Six- to ten-week old recipient C8-endo mice were sub-lethally irradiated with two doses of 550 rads (Co-60), spaced four hours apart. Animals were reconstituted via intravenous injection of 5 × 106 bone marrow cells from PBS-flushed femurs and tibias of donor mice. Recipient mice received 200 μg of anti-Thy1.1 (clone 30H12; WEHI Monoclonal Antibody Facility) antibody via intraperitoneal injection to deplete donor and residual recipient T cells. Recipients were maintained on neomycin (1 g/L) in drinking water for ten days. Chimeric animals were bled after twelve weeks to confirm immune reconstitution. For depletion experiments, antibodies targeting TNF (Armenian hamster; 200 mg; clone: TN3-19.12), B cells (CD79b, Armenian hamster; 50 mg; clone: HM79-11) (MyBioSource), T cells (anti-CD3e F(ab’)2; Armenian hamster; 50 mg; clone: 145-2C11), macrophages (F4/80; Rat; 200 mg; clone: CI:A3-1), or isotype controls (Armenian hamster: cat # BE0091 and BE0091-FAB / Rat: cat # BE0090; Bio Xcell) were administered to mice: commencing either one day prior to the first tamoxifen dose and continuing every three days for a total of six doses (anti-TNF, -CD79b and -CD3e), or commencing four days post the first tamoxifen dose, continuing every three days for a total of three doses (anti-F4/80).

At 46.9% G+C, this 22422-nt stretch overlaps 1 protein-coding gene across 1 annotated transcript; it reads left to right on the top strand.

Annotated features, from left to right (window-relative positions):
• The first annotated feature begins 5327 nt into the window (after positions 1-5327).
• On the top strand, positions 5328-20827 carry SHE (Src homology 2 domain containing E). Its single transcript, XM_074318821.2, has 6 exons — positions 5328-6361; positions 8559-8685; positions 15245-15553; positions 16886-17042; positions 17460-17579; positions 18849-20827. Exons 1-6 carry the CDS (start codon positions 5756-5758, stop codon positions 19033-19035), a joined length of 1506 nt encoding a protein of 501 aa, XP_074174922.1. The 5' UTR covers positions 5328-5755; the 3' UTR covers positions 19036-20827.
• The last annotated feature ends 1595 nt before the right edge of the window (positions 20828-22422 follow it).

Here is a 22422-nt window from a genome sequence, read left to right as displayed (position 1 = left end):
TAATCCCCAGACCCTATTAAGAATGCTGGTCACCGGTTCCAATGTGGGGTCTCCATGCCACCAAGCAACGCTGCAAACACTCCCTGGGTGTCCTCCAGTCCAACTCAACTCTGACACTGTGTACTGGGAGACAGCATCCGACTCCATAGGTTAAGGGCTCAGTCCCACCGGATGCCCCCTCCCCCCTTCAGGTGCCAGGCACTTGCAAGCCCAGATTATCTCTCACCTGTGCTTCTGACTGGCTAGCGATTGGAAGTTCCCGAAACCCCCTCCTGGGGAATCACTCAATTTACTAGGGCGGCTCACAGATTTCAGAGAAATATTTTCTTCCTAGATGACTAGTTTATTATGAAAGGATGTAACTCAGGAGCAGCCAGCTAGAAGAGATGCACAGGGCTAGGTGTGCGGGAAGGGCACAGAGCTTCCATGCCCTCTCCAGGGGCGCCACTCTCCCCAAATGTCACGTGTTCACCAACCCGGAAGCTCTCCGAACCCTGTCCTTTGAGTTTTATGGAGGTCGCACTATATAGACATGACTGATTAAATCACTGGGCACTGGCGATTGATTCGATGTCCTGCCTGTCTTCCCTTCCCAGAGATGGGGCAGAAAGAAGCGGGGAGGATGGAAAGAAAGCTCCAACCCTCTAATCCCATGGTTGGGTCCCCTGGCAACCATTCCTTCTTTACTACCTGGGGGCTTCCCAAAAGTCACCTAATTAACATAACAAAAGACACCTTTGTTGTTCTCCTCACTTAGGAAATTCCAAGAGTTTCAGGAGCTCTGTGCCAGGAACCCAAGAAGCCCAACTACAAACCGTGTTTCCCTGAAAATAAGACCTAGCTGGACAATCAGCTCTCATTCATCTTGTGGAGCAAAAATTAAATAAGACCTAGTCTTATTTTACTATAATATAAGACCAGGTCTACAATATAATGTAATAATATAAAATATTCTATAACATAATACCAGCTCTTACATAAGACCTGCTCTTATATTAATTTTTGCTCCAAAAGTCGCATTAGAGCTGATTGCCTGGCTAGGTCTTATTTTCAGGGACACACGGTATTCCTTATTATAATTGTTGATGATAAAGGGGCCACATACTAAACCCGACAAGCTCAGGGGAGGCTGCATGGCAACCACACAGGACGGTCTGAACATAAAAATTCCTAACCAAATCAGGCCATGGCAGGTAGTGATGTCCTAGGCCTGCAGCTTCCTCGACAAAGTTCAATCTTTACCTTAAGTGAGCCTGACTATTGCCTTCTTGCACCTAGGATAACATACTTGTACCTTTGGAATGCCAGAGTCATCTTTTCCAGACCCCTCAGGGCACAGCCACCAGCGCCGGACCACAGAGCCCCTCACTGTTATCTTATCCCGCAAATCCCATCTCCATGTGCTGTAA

TLR agonists and antibiotic cocktail
Agonists included: LPS (lipopolysaccharide, E. coli), LPS-Rs (Rhodobacter spheroides) (ultrapure) and Gardiquimod (TLR7-Ag; all Invivogen). C8-endo mice were administered LPS-Rs (1 mg/kg) every two days via oral gavage commencing one day prior to the first tamoxifen dose (Days −1, 1, 3, 5, 7, 9, 11, 13). For combination experiments, TLR7-Ag (5 mg/kg) was administered in addition to LPS-Rs, as two doses following the final dose of tamoxifen (days 11, 13). The following antibiotics were used alone or combined as cocktail dissolved in water: ampicillin (Sigma; 1 g/L), neomycin (Sigma; 1 g/L), metronidazole (Baxter; 1 g/L), enrofloxacin (Baxter; 0.5 g/L), meropenem (Clifford Hallam; 2.5 g/L). Antibiotics were consumed ad libitum via drinking water. Antibiotic water was protected from light and changed every two days. Antibiotic administration commenced one week prior to the first dose of tamoxifen and was maintained in drinking water for the duration of the experiment.
Immune cell isolation and flow cytometry